I’m a digital marketer by profession, so there are few marketing techniques that I won’t try at least once.
Autoplaying videos are one of them.
Imagine that you’re on a crowded bus, surfing the web to kill time until you reach your stop. You click on a link, and suddenly a video pops up and plays. Before you can mute it, your fellow commuters know that you’ve got problems that only Viagra can solve.
Video is now the wunderkind of the digital marketing world. There’s no question that if a picture says a thousand words, video captures a million of them, which is likely why it converts more site visitors than practically any other form of marketing.
But does it really need to have autoplaying videos? No, and here are some reasons why.
1 — It annoys the heck out of people
No one likes being made into a captive audience. Personally speaking, I want to decide whether or not to watch a video embedded on a landing page. If autoplaying videos are pushed on me, it’s annoying, and I’m automatically suspicious of the advertised products or services.
It’s not like this aversion to auto-played content is news, either. Back in 2013, when Facebook implemented autoplaying videos, people weren’t happy when their feeds filled up with videos that automatically played as they scrolled down.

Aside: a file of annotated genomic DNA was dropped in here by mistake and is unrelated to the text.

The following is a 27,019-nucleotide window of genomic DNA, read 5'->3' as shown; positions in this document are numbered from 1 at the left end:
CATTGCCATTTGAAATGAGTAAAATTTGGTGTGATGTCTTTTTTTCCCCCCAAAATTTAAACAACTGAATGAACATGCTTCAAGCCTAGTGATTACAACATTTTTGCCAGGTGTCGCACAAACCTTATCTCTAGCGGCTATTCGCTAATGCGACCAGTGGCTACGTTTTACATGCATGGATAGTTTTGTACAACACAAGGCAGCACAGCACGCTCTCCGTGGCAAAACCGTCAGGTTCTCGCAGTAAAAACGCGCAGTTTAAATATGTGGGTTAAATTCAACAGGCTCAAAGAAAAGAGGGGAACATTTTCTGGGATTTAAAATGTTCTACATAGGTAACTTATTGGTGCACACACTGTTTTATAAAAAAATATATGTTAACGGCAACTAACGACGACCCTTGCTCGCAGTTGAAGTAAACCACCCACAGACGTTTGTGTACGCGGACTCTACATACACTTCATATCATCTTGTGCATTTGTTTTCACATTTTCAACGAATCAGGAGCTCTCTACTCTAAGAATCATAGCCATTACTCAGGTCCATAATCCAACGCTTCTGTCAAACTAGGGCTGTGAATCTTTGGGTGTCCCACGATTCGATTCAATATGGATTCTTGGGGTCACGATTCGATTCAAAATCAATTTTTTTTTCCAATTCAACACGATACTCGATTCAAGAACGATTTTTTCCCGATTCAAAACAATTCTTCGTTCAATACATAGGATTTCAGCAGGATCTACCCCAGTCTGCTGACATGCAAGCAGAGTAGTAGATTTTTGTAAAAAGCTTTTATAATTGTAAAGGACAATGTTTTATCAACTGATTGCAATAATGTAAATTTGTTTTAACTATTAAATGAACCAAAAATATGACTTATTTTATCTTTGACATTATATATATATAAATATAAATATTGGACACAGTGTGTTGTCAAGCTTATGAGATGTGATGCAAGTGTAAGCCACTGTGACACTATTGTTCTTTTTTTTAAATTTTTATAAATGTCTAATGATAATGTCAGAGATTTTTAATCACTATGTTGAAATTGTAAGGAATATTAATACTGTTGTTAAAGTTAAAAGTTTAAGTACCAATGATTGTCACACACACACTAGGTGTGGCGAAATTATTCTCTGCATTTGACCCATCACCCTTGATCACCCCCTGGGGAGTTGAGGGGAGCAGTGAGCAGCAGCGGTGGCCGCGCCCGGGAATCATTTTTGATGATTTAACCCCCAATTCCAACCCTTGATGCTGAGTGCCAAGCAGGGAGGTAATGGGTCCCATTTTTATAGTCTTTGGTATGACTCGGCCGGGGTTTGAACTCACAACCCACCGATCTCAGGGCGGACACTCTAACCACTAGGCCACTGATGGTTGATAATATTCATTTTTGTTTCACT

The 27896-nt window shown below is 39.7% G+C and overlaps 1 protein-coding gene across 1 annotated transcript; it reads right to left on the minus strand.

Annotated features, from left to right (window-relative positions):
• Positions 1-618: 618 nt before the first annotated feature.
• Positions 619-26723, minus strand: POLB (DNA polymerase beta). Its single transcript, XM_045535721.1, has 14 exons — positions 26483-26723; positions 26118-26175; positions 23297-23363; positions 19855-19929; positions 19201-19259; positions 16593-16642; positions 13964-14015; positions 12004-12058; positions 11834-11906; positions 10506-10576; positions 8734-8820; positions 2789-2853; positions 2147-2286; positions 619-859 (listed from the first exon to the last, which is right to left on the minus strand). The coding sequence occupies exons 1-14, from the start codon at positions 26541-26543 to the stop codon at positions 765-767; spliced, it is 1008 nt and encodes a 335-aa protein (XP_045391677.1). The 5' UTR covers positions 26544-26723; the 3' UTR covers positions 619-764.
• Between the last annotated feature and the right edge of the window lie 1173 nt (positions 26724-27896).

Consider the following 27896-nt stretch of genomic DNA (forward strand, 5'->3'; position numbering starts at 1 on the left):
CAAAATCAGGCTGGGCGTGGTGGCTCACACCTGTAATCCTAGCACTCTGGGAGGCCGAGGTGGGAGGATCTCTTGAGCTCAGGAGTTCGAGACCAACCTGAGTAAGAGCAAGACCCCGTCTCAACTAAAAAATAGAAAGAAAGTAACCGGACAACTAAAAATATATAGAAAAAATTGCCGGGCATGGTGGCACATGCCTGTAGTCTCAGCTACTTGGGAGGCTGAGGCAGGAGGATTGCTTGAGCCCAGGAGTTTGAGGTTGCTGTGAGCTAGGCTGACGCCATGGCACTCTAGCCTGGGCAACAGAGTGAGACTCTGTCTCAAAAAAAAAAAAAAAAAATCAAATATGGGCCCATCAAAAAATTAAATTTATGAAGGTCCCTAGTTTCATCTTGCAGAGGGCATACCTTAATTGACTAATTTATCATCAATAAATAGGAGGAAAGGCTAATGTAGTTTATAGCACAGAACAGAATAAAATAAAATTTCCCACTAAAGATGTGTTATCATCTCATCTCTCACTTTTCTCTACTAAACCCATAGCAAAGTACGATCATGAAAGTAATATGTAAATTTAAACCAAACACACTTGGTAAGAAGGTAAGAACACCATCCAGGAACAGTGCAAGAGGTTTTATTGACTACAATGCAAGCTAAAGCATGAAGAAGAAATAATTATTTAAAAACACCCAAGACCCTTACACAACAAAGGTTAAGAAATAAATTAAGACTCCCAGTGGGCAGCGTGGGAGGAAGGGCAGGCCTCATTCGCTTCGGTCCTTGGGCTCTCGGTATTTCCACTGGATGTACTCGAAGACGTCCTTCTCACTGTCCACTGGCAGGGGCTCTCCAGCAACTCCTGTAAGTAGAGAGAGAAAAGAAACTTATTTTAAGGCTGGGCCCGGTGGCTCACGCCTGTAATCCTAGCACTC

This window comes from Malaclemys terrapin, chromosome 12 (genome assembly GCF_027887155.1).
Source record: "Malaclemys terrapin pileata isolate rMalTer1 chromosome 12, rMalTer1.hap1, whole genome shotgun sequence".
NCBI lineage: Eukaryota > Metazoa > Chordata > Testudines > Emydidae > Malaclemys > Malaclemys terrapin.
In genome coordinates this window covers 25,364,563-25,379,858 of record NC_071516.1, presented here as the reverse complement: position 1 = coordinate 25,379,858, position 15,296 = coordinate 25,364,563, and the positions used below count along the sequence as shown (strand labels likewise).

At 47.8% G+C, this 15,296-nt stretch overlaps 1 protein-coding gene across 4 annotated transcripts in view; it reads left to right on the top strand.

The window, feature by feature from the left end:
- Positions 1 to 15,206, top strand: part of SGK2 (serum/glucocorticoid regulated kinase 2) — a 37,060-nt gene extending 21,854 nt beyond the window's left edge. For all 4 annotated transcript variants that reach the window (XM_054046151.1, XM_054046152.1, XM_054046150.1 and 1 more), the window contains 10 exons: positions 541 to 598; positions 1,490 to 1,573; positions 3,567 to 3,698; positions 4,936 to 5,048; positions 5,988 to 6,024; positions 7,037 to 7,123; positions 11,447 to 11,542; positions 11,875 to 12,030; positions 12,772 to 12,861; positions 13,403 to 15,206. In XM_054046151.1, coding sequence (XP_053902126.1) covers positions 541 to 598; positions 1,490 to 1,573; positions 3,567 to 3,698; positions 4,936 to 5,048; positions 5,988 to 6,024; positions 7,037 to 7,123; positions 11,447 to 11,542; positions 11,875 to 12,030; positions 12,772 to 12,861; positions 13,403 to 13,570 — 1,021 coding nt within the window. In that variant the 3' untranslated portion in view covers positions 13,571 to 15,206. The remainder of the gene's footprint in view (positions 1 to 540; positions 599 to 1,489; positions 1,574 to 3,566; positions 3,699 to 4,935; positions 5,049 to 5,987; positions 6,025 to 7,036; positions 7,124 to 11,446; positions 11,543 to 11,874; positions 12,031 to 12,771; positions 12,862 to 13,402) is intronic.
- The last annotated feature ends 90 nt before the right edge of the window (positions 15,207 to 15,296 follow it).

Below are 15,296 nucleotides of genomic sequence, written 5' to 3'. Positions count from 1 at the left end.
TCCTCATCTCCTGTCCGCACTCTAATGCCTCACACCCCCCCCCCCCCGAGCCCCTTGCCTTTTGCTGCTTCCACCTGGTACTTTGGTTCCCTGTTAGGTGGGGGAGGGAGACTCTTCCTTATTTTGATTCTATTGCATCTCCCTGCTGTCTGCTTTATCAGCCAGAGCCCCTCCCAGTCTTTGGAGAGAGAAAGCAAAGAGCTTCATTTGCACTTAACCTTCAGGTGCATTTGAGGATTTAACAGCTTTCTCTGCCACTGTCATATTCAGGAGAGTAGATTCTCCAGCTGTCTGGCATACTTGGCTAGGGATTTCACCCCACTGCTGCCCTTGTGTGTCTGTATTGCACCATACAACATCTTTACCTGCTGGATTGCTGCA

When Mashable ran a poll, it found that over 80% of respondents either disliked or outright hated this feature. The chief digital officer for Mindshare called it “ a cheap opportunity for video plays.” He acknowledged that the idea of a captive audience was a boon to marketers, but added, “the price is user annoyance.”
2 — It slows down page load
According to a 2018 poll, 40% of Internet users will click off a site if it takes more than 3 seconds to load. Once you pass the two-second mark, the bounce rates go up, so it doesn’t make good business sense to have assets (e.g., video) that slow down page load.
Autoplaying videos are bandwidth-intensive. A 20-second video can add several megabytes to the size of your landing page and ramp up the amount of data needed to load it. If a visitor isn’t on a secure connection, you’re looking at several seconds of additional delay.
Pro tip: make sure your videos are optimised for the web by considering a sensible resolution and suitable file format. If the video is long (and inherently large by nature), load these videos using a service like Vimeo or YouTube.
With video being such a high-converting marketing tool, the idea of an autoplaying video may seem like a powerful way to convert visitors into sales leads. In this case, the expectation and reality don’t always match. For every user who takes that next step in the sales journey, many more will be frustrated by the slow page load and go elsewhere.
3 — It forces extra data usage
People often sacrifice sleep and scroll through their social media. Still, unless they have an unlimited mobile data plan or WiFi, people typically try to limit how much bandwidth they use every month. When users are hit with an autoplaying video on a landing page, it can eat up vast amounts of their limited data allotment and leave them with pricey overage charges.